Islam is, in fact, the only civilisation which ever put the survival of the West in doubt – and more than once! What is interesting is how this conflict flows not simply from the differences between the two civilisations, but more importantly from their similarities.
It is said that people who are too much alike cannot easily live together, and the same goes for cultures as well. Both Islam and Christianity (which serves as culturally uniting factor for the West) are absolutist, monotheistic religions. Both are universal, in the sense of making claims to apply to all of humanity rather than a single race or tribe. Both are missionary in nature, having long made it a theological duty to seek out and convert nonbelievers. Both the Jihad and the Crusades are political manifestations of these religious attitudes, and both parallel each other closely.
But this doesn’t entirely explain why Islam has had so many problems with all of its neighbours, not just the West. In all these places, the relations between Muslims and peoples of other civilisations – Catholic, Protestant, Orthodox, Hindu, Chinese, Buddhist, Jewish – have been generally antagonistic; most of these relations have been violent at some point in the past; many have been violent in the 1990s. Wherever one looks along the perimeter of Islam, Muslims have problems living peaceably with their neighbours… Muslims make up about one-fifth of the world’s population but in the 1990s they have been far more involved in intergroup violence than the people of any other civilisations.
Several reasons have been offered as to why there is so much violence associated with Islamic nations. One common suggestion is that the violence is a result of Western imperialism. Current political divisions among the countries are artificial European creations. Moreover, there is still lingering resentment among Muslims for what their religion and their lands had to endure under colonial rule. It may be true that those factors have played a role, but they are inadequate as a full explanation, because they fail to offer any insight into why there is such strife between Muslim majorities and non-Western, non-Muslim minorities (like in the Sudan) or between Muslim minorities and non-Western, non-Muslim majorities (like in India). There are, fortunately, other alternatives.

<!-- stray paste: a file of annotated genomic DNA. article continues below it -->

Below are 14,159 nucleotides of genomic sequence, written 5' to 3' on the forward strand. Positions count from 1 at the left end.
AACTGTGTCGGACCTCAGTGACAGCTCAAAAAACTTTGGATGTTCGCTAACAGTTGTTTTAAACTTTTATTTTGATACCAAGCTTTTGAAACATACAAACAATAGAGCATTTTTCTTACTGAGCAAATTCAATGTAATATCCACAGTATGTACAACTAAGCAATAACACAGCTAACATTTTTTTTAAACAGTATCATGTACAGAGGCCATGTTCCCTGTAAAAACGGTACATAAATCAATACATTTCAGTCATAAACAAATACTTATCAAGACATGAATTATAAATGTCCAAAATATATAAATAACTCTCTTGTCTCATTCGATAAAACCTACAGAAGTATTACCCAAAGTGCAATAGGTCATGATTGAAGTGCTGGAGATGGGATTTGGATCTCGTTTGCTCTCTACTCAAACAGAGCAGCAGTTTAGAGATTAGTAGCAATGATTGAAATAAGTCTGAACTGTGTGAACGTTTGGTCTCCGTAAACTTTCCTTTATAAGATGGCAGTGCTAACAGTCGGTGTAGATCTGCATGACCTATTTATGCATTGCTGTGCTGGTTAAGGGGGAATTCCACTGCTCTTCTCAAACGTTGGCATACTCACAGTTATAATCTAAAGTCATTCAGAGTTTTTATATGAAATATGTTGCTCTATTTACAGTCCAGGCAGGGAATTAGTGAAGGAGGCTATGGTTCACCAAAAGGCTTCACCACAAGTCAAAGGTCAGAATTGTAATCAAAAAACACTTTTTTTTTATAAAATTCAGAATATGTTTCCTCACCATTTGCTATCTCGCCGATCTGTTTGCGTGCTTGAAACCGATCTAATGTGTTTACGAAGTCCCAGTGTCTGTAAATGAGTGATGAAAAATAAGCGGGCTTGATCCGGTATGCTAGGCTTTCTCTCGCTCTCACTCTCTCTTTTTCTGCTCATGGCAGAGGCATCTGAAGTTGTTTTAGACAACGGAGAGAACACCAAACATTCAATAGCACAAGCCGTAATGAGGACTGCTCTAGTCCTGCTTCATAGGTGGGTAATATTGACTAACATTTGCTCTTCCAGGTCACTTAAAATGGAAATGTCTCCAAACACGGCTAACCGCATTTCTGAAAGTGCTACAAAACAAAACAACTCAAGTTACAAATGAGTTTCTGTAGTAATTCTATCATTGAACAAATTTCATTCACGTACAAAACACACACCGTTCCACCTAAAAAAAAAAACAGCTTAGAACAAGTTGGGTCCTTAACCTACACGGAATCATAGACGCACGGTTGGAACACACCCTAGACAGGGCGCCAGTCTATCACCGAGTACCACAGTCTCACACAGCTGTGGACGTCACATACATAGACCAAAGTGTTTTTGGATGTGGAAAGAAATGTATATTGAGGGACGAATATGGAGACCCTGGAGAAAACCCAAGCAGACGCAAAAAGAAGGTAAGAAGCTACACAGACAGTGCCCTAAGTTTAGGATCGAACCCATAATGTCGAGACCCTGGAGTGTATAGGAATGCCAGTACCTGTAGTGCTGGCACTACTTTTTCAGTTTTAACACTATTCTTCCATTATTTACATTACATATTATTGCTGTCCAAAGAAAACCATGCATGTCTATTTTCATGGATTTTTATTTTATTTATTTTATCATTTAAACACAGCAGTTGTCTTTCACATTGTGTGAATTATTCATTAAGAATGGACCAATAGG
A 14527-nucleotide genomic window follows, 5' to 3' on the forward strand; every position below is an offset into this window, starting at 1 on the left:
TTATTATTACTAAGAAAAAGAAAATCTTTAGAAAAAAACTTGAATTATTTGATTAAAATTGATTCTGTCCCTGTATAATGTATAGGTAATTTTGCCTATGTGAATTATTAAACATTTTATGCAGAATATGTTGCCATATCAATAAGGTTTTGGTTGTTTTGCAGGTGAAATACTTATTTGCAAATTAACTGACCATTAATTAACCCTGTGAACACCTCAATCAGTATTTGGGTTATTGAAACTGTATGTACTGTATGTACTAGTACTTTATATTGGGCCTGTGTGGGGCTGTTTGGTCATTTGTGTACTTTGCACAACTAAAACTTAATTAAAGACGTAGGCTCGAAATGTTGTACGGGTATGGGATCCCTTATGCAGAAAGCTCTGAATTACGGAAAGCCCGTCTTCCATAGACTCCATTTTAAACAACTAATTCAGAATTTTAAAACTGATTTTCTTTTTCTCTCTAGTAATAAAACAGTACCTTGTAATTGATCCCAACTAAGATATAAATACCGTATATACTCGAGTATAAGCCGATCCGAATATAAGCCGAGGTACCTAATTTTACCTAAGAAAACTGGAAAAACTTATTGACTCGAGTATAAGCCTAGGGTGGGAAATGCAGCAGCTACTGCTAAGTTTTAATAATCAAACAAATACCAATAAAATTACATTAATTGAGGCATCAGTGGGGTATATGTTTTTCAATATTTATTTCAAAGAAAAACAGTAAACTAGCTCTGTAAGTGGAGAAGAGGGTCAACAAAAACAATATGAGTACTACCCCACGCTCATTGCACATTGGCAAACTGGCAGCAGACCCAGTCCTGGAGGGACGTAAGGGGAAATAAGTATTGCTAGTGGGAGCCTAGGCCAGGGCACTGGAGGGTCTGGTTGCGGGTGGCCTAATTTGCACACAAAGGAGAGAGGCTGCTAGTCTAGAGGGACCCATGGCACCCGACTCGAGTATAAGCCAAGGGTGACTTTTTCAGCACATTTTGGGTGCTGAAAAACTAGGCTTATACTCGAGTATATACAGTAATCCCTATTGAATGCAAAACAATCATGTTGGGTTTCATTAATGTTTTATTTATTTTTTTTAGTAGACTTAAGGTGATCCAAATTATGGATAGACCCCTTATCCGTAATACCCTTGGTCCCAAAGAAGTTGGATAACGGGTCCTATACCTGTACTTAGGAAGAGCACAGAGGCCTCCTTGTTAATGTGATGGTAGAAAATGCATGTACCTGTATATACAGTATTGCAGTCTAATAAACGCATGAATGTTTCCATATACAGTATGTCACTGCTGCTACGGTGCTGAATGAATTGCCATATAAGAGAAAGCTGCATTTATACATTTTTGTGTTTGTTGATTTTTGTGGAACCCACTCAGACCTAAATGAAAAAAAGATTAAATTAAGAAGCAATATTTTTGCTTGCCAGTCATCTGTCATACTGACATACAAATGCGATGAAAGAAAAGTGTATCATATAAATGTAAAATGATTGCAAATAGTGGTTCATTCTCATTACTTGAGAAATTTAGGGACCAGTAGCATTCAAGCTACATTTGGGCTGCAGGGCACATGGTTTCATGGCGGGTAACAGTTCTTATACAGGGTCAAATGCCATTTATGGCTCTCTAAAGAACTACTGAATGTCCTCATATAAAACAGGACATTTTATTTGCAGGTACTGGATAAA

One is the fact that Islam, as a religion, started out violently – not only with Muhammad himself, but also in the following decades as Islam spread by war throughout the Middle East. A second issue is the so-called “indigestibility” of Islam and Muslims. This describes the observation that Muslims do not easily assimilate to host cultures when new rulers arrive (for example, with colonisation), nor do non-Muslims easily assimilate to a culture under Islamic control. Whichever group is in the minority, they always remain distinct – a situation which does not find a ready analog with Christians.
Over time, Christianity has become pliable enough such that it adapts to host cultures wherever it goes. Sometimes, this is a source of grief for traditionalists and orthodox thinkers who are dismayed by such influences; but nevertheless, changes are made and diversity is created. Yet Islam has not (yet?) made such a transition on a broad scale. The best example where some success has been achieved would be many liberal Muslims in the West, but they are still too few in number.
A final factor is demographic. In recent decades there has been a population explosion in Muslim countries, leading to a huge increase in unemployed males between the ages of fifteen and thirty. Sociologists in the United States know that this group creates the most social disruption and causes the most crime – and that in a relatively wealthy and stable society.
In Muslim countries, however, we find little such wealth and stability, except perhaps among a few of the political elites. Thus, the disruption potential of that group of males is much greater, and their search for a cause and an identity can create even more difficulties.]]>